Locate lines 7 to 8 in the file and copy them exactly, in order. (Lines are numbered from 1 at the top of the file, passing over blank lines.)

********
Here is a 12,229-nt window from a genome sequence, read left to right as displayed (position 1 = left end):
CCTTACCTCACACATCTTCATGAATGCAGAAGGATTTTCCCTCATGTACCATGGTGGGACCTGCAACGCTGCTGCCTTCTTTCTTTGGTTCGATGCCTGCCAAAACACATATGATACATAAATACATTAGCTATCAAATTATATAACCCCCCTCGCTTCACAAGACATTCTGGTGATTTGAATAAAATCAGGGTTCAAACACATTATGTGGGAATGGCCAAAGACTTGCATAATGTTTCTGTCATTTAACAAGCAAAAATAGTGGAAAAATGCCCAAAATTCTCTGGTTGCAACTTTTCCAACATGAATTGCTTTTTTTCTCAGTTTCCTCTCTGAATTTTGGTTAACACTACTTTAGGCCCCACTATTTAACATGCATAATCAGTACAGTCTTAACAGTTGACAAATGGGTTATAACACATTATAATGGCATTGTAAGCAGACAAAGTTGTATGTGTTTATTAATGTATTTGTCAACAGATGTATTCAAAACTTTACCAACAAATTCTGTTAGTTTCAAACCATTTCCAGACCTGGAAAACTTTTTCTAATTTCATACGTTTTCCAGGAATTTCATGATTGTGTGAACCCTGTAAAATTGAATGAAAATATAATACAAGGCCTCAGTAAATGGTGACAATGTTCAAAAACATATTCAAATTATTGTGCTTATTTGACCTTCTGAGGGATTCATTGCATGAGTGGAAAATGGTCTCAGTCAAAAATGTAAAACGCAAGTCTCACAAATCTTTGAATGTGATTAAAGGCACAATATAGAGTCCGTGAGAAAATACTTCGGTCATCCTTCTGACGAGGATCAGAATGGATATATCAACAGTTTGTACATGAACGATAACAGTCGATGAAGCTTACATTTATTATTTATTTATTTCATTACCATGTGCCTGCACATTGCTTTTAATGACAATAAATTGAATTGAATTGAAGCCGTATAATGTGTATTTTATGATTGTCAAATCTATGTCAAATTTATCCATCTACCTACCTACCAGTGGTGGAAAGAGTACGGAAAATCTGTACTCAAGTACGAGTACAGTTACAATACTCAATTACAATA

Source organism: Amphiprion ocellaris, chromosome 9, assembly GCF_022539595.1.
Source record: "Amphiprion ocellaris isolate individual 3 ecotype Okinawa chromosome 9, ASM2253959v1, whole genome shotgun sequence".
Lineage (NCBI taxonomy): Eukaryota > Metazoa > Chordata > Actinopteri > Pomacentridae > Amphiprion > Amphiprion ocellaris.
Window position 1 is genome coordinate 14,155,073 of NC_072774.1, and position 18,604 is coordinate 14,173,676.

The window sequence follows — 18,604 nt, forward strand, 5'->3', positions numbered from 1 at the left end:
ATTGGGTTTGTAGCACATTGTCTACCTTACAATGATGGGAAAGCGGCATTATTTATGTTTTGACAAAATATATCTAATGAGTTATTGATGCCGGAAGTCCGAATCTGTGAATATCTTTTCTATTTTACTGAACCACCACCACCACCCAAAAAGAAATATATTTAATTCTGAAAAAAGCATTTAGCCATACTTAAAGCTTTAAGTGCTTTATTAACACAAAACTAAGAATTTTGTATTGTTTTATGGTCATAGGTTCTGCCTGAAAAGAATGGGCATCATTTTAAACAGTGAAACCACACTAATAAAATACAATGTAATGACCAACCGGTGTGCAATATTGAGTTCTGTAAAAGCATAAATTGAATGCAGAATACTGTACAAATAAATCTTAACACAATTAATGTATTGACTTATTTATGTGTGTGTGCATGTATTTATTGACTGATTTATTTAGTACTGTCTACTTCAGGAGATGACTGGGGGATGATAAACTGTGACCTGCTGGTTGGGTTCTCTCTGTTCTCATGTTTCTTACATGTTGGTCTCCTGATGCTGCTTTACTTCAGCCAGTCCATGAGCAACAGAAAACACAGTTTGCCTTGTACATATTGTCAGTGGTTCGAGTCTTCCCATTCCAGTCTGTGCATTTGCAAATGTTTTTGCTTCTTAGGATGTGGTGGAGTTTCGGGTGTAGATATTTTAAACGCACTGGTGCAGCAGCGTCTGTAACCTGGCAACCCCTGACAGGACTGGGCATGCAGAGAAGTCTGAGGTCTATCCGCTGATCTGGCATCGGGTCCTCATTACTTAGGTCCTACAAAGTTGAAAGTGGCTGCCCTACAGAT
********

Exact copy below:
The window sequence follows — 18,604 nt, forward strand, 5'->3', positions numbered from 1 at the left end:
ATTGGGTTTGTAGCACATTGTCTACCTTACAATGATGGGAAAGCGGCATTATTTATGTTTTGACAAAATATATCTAATGAGTTATTGATGCCGGAAGTCCGAATCTGTGAATATCTTTTCTATTTTACTGAACCACCACCACCACCCAAAAAGAAATATATTTAATTCTGAAAAAAGCATTTAGCCATACTTAAAGCTTTAAGTGCTTTATTAACACAAAACTAAGAATTTTGTATTGTTTTATGGTCATAGGTTCTGCCTGAAAAGAATGGGCATCATTTTAAACAGTGAAACCACACTAATAAAATACAATGTAATGACCAACCGGTGTGCAATATTGAGTTCTGTAAAAGCATAAATTGAATGCAGAATACTGTACAAATAAATCTTAACACAATTAATGTATTGACTTATTTATGTGTGTGTGCATGTATTTATTGACTGATTTATTTAGTACTGTCTACTTCAGGAGATGACTGGGGGATGATAAACTGTGACCTGCTGGTTGGGTTCTCTCTGTTCTCATGTTTCTTACATGTTGGTCTCCTGATGCTGCTTTACTTCAGCCAGTCCATGAGCAACAGAAAACACAGTTTGCCTTGTACATATTGTCAGTGGTTCGAGTCTTCCCATTCCAGTCTGTGCATTTGCAAATGTTTTTGCTTCTTAGGATGTGGTGGAGTTTCGGGTGTAGATATTTTAAACGCACTGGTGCAGCAGCGTCTGTAACCTGGCAACCCCTGACAGGACTGGGCATGCAGAGAAGTCTGAGGTCTATCCGCTGATCTGGCATCGGGTCCTCATTACTTAGGTCCTACAAAGTTGAAAGTGGCTGCCCTACAGAT